# Population growth

Are we doomed? Maths says no!

# Debrief

Last post I published a guide on quotient structures in mathematics, this time I will write about ordinary differential equations and specifically use simple models to describe population growth.

The question that we will solve this time is of major importance society wise and has caused major controversy in politics and media, the exact question is:

How can we model population growth?

Turns out maths can be used to solve this question, however we have to put some things in line first.

# Non-Trivial facts about population

**Let's talk about some cool non-intuitive facts about population data:**

**The entire world population could fit inside Texas**: While it’s technically true that the world’s population could physically fit within the land area of Texas, this doesn’t account for the resources and infrastructure needed to support such a large number of people.**Religion is the main cause of rapid population growth**: Although certain religious institutions may oppose birth control, the actual behaviour of followers often differs. For example, countries with large Catholic populations like Italy and Spain have some of the lowest fertility rates in the world1.**Slower population growth harms the economy**: While some argue that a declining population can lead to economic challenges, others point out that sustainable development and technological advancements can offset these issues.**The world population growth rate is under 1%, so it’s barely growing**: Even a seemingly small growth rate can result in significant increases in population over time. For instance, a 1.2% growth rate adds roughly 80 million people to the global population each year.**Overpopulation will inevitably lead to resource scarcity**: This is a common fear, but human innovation and technological progress have historically found ways to increase resource efficiency and production.**Population growth will stop soon anyway**: While growth rates are slowing in many parts of the world due to better access to education, healthcare, and family planning, global population is still expected to increase significantly before stabilizing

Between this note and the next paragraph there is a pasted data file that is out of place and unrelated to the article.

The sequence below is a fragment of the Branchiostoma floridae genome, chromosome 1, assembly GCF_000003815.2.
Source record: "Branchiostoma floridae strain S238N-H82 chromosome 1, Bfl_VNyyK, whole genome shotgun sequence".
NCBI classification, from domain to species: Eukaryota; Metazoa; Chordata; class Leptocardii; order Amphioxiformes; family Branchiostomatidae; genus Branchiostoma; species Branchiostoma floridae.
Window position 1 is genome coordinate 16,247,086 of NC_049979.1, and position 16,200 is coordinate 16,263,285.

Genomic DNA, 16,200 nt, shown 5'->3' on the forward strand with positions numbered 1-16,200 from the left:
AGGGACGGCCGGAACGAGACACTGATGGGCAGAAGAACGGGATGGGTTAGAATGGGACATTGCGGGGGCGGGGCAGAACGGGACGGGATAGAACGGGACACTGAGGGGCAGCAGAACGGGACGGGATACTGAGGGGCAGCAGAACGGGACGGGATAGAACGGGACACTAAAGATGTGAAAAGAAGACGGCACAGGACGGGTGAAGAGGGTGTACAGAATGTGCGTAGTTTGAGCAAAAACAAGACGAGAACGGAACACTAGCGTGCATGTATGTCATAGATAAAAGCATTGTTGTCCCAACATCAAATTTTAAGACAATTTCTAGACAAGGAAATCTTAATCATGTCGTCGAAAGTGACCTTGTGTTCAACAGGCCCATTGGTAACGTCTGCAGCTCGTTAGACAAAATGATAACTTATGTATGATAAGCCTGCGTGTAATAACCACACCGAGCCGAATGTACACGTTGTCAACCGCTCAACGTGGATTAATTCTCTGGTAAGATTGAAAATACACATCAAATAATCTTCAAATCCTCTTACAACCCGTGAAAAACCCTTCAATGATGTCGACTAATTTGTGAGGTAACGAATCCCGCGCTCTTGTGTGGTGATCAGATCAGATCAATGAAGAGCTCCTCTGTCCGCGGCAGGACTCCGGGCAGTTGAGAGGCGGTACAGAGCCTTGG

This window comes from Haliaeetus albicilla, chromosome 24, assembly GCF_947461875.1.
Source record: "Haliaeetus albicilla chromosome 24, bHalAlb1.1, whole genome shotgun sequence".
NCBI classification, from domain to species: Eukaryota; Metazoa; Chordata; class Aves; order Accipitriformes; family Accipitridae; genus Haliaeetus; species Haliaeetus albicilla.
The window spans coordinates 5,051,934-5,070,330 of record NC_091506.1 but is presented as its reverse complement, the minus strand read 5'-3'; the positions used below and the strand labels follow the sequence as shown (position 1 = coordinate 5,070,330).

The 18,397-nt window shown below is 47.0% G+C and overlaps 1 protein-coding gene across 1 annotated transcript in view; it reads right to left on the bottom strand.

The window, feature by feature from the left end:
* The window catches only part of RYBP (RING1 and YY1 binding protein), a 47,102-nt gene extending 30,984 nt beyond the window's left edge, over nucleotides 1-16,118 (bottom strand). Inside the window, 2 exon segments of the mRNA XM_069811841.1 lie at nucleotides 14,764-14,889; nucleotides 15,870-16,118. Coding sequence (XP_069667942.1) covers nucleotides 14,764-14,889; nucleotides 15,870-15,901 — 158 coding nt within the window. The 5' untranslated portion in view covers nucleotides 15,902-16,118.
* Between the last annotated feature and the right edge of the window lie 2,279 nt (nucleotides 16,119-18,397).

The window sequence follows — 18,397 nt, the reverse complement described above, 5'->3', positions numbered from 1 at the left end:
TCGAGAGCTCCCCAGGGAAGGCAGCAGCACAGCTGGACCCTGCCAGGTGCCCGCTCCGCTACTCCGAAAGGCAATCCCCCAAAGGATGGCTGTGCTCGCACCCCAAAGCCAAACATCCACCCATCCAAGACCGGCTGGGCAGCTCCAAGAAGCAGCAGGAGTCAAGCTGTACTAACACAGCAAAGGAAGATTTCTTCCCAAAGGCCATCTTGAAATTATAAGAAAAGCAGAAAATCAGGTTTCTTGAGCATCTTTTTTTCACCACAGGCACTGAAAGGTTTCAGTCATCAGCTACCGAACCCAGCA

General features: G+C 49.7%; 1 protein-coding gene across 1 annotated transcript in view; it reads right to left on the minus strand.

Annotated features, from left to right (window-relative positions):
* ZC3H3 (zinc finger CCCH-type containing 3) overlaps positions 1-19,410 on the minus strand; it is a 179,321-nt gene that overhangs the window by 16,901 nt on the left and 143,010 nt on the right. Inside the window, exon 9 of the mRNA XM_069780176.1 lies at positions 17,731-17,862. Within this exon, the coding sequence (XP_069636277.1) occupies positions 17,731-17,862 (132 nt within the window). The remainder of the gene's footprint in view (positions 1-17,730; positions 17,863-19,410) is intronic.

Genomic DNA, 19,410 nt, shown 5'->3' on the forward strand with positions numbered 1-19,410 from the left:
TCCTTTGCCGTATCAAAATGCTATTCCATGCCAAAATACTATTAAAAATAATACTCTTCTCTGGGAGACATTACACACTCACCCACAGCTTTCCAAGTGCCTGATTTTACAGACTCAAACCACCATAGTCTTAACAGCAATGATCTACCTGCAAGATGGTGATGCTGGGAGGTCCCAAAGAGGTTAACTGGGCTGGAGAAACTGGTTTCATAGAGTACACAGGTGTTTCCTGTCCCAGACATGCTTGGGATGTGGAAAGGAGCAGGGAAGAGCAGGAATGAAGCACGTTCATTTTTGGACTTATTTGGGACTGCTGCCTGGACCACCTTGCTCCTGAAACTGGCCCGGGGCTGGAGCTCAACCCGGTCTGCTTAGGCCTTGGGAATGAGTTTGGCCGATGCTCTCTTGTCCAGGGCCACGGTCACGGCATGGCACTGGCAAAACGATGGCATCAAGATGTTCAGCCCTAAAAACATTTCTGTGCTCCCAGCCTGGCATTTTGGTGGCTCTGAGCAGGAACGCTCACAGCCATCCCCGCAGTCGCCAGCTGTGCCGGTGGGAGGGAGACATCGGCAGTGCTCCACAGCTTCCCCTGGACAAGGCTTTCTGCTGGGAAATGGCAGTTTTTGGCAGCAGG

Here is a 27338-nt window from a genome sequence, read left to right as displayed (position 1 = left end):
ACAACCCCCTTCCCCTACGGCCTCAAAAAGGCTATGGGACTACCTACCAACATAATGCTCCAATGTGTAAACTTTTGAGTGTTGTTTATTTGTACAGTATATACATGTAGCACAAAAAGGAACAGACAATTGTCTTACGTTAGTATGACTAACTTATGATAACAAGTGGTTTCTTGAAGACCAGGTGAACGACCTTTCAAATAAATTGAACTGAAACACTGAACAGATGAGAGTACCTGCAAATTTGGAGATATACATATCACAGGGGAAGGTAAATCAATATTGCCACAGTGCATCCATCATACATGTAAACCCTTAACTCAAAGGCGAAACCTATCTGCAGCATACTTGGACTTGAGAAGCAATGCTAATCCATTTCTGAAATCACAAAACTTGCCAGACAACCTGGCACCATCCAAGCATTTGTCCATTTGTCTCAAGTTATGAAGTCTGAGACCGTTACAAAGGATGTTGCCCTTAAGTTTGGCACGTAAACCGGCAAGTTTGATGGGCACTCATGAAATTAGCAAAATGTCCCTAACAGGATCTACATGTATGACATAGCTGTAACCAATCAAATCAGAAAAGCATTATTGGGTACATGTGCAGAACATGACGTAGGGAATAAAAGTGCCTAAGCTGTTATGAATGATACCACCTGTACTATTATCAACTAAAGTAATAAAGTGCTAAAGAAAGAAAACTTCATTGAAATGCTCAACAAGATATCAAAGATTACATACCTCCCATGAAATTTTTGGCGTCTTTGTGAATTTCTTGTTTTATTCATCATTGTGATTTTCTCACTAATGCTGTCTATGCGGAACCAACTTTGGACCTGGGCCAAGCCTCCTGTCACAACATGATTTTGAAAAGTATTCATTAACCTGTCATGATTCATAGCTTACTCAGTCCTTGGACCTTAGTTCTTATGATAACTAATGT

Here is a picture about human population worldwide:

and here is a human population growth graph of some of the biggest countries population wise.

As we can see, the tendency is not really to go on an exponential rise, but a somewhat stabilisation in the future (so space for everyone !). We want to model this data with maths, for this we use a model called **Logistic Growth Law**.

# Ordinary Differential Equations (ODE)

## Disclaimer

If you have not learned about mathematical derivatives, then give it a check here.

ODE are very interesting and extremely difficult to solve analytically. We use them to model pretty much everything in nature, after all nature follows differential equations, but what are they?

An **Ordinary differential equation (ODE)** is a mathematical equation that involves the derivatives of an unknown function y with respect to a single independent variable x.